Dear child of God, bear this in mind. In the first place, the Word of God does not attempt to minimize your difficult position. Neither does it demand of you that you ignore it. Scripture does not ask of us that we assume the attitude of the stoic. Secondly, true thanksgiving must not be confused with worldly and carnal frivolity. The fact, therefore, that you are in difficulty does not exclude you from the privilege of giving thanks unto God. Thirdly, do you really believe that sorrow and worldly misfortunes and the giving of thanks exclude each other? In answer to this question please read the text above once again.
What an amazing Word of God! We cannot enter at this time into a detailed discussion of the calamity which the Lord visited upon His people through the instrumentality of the Chaldeans. Neither is this necessary. We must not overlook the tremendous contrast which is presented to us in this particular passage of Holy Writ. Amazing is this Word of the Lord because the destruction and joy whereof the prophet speaks occur simultaneously. The prophet does not declare that he is sorrowing but also rejoicing. Neither does he say that he is sorrowing now but will rejoice in the future when his present calamity shall be past. But the amazing character of the text consists exactly in the fact that, although disaster overtake and overwhelm him, nevertheless he will rejoice in the Lord even in the midst of these calamities and disasters. That is wonderful, because it means that the Christian always has the victory, regardless of the difficulties which trouble him.
Another feature of this text is the fact that the prophet declares that he will rejoice. He does not say, for example, that he will bear his present trouble and affliction, or that he will not murmur or rebel. No, the church of God actually declares in this particular Word of God that it will rejoice. In order that there be no misunderstanding whatsoever, the prophet exclaims here, according to the original Hebrew, "I will rejoice in the Lord, I will leap for joy in the God of my salvation." To be sure, according to verse 16 the prophet trembled when he heard of the impending disaster; rottenness entered into his bones, and he trembled in himself. However, already in this same verse he declares that he would find rest in the day of trouble. Then, in the words of our text, he stands upon the mountaintop of faith and declares that, even in the midst of calamity and disaster, he will rejoice in the Lord and leap for joy in the God of his salvation. Are you able to say this? Also today, when the staunchest and bravest hearts of men are being shaken and disturbed because of the frightening uncertainty which confronts them? If you and I cannot join the prophet Habakkuk, what shall we say? If we fail to appropriate unto ourselves this comfort, wherewith then shall we be comforted?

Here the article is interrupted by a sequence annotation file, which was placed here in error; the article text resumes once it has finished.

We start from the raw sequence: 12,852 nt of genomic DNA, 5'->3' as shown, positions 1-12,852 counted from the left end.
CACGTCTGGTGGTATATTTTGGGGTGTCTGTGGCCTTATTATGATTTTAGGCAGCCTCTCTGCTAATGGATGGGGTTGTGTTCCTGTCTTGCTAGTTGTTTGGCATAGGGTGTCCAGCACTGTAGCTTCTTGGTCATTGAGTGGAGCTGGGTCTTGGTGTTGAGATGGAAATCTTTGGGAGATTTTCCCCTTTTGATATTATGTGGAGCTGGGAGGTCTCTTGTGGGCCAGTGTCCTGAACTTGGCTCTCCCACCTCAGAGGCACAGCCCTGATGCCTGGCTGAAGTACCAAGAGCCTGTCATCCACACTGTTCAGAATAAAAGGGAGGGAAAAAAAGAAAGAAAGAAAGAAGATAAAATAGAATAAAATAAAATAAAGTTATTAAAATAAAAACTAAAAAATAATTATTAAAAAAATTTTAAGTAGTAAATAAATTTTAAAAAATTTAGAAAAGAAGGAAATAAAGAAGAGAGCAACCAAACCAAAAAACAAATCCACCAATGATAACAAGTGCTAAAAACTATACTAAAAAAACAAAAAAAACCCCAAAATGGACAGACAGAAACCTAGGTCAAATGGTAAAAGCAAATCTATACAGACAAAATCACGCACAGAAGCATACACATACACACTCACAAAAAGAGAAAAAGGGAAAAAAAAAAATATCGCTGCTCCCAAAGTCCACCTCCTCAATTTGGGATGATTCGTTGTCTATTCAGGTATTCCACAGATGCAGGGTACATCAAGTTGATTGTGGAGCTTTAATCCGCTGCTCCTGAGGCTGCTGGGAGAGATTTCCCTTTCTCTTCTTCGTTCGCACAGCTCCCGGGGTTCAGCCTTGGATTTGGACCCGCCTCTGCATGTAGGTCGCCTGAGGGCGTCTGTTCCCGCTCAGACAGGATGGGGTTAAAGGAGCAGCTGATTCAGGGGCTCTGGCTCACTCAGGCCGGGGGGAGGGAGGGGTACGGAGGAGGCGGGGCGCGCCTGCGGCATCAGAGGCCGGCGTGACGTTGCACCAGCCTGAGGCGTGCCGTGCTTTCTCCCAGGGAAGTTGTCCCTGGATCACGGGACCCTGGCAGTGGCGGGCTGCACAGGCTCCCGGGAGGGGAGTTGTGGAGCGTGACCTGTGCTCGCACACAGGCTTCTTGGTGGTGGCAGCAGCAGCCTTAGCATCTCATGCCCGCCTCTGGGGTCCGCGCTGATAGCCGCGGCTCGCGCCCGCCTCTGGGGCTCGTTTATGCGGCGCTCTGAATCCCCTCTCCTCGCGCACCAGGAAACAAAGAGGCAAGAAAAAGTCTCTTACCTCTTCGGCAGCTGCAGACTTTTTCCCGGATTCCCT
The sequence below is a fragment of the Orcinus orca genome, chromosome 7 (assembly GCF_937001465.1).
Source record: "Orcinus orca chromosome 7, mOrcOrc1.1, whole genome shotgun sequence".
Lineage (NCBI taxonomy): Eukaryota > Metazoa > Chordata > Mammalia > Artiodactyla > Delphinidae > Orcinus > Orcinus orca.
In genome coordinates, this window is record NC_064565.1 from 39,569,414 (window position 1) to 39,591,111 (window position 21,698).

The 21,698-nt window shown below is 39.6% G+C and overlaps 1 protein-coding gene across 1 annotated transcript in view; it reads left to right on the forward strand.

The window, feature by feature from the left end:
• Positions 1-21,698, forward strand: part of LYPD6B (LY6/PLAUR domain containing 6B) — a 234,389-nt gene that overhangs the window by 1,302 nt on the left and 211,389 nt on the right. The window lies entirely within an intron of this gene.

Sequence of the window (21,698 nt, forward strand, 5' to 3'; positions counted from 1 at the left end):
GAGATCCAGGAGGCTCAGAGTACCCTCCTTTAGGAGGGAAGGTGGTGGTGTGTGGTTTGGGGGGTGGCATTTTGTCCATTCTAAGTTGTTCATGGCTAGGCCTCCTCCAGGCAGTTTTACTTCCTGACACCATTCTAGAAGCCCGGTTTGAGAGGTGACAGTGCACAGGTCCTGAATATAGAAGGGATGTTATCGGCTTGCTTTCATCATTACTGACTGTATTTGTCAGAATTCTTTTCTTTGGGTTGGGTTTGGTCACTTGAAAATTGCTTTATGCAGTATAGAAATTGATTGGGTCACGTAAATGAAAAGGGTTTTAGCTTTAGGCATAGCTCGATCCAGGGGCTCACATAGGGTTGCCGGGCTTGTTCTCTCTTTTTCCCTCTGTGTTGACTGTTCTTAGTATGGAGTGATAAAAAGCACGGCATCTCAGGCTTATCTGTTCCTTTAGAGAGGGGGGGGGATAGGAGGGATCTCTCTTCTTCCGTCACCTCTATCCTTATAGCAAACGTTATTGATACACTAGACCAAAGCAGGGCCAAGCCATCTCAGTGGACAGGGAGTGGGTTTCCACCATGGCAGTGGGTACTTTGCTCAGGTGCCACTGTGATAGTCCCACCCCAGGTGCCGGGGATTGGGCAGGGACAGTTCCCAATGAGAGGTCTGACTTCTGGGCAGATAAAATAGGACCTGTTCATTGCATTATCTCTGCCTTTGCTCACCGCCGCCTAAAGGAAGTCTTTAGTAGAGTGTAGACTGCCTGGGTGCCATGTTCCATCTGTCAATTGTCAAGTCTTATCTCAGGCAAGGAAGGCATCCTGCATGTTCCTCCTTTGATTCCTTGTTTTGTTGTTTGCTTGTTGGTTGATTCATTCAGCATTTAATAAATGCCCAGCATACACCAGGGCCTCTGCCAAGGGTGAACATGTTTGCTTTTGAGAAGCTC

The text speaks of the God of my salvation. We are all acquainted with the idea of salvation. It refers to our deliverance from the greatest evil and to our becoming partakers of highest good. This is not the highest good in the sense that it is the highest good to which we could attain, but in the sense that it is the highest good which the Lord could bestow upon us. Briefly expressed, this salvation refers to our deliverance out of all the power of sin and death into the blessed fellowship of God's eternal and heavenly covenant and kingdom.
That God is the God of my salvation surely implies that all salvation is of the Lord. He is a God of salvation; salvation characterizes Him alone and can be ascribed only to Him. He is the God of our salvation because He conceived of it, willed it, laid it away for us from before the foundation of the world. Secondly, God is the God of our salvation because He realized it for us in Christ Jesus, our Lord. It was He who took our flesh and blood, bore the burden of our guilt, descended into the unfathomably deep and terrible abyss of hell, paid all our debt, and merited for us life and glory everlasting. And, finally, God is the God of our salvation because it is He who alone saves us, calls us out of darkness into the light, and causes all things to work together for our eternal and heavenly salvation.